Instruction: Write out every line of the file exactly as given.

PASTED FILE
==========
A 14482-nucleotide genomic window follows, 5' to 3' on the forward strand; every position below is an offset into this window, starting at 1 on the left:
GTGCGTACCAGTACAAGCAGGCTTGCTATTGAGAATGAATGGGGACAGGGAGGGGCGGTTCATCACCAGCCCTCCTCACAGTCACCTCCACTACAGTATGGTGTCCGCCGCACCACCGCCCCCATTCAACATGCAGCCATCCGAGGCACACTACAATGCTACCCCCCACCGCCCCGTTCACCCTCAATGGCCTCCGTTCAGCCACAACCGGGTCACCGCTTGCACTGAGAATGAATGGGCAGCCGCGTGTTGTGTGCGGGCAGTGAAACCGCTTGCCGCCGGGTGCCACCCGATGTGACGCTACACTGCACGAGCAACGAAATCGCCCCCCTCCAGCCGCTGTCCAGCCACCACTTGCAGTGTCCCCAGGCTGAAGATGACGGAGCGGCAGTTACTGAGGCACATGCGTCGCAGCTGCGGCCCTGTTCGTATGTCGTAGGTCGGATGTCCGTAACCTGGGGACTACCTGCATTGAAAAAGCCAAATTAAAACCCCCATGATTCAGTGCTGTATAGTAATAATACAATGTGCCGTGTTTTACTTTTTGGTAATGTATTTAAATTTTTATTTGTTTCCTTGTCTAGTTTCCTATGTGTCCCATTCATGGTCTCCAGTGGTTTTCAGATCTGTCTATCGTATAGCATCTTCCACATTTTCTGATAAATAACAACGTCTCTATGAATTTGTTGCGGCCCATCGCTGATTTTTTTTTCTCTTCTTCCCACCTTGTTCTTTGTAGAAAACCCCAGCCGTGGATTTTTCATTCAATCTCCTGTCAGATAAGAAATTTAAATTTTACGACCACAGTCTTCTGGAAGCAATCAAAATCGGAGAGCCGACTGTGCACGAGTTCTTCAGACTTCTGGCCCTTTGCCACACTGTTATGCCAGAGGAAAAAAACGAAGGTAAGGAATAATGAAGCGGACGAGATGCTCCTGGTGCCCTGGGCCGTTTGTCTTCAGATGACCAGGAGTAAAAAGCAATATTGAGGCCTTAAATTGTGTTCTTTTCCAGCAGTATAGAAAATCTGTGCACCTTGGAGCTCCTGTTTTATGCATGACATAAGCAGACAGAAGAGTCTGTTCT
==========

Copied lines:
A 14482-nucleotide genomic window follows, 5' to 3' on the forward strand; every position below is an offset into this window, starting at 1 on the left:
GTGCGTACCAGTACAAGCAGGCTTGCTATTGAGAATGAATGGGGACAGGGAGGGGCGGTTCATCACCAGCCCTCCTCACAGTCACCTCCACTACAGTATGGTGTCCGCCGCACCACCGCCCCCATTCAACATGCAGCCATCCGAGGCACACTACAATGCTACCCCCCACCGCCCCGTTCACCCTCAATGGCCTCCGTTCAGCCACAACCGGGTCACCGCTTGCACTGAGAATGAATGGGCAGCCGCGTGTTGTGTGCGGGCAGTGAAACCGCTTGCCGCCGGGTGCCACCCGATGTGACGCTACACTGCACGAGCAACGAAATCGCCCCCCTCCAGCCGCTGTCCAGCCACCACTTGCAGTGTCCCCAGGCTGAAGATGACGGAGCGGCAGTTACTGAGGCACATGCGTCGCAGCTGCGGCCCTGTTCGTATGTCGTAGGTCGGATGTCCGTAACCTGGGGACTACCTGCATTGAAAAAGCCAAATTAAAACCCCCATGATTCAGTGCTGTATAGTAATAATACAATGTGCCGTGTTTTACTTTTTGGTAATGTATTTAAATTTTTATTTGTTTCCTTGTCTAGTTTCCTATGTGTCCCATTCATGGTCTCCAGTGGTTTTCAGATCTGTCTATCGTATAGCATCTTCCACATTTTCTGATAAATAACAACGTCTCTATGAATTTGTTGCGGCCCATCGCTGATTTTTTTTTCTCTTCTTCCCACCTTGTTCTTTGTAGAAAACCCCAGCCGTGGATTTTTCATTCAATCTCCTGTCAGATAAGAAATTTAAATTTTACGACCACAGTCTTCTGGAAGCAATCAAAATCGGAGAGCCGACTGTGCACGAGTTCTTCAGACTTCTGGCCCTTTGCCACACTGTTATGCCAGAGGAAAAAAACGAAGGTAAGGAATAATGAAGCGGACGAGATGCTCCTGGTGCCCTGGGCCGTTTGTCTTCAGATGACCAGGAGTAAAAAGCAATATTGAGGCCTTAAATTGTGTTCTTTTCCAGCAGTATAGAAAATCTGTGCACCTTGGAGCTCCTGTTTTATGCATGACATAAGCAGACAGAAGAGTCTGTTCT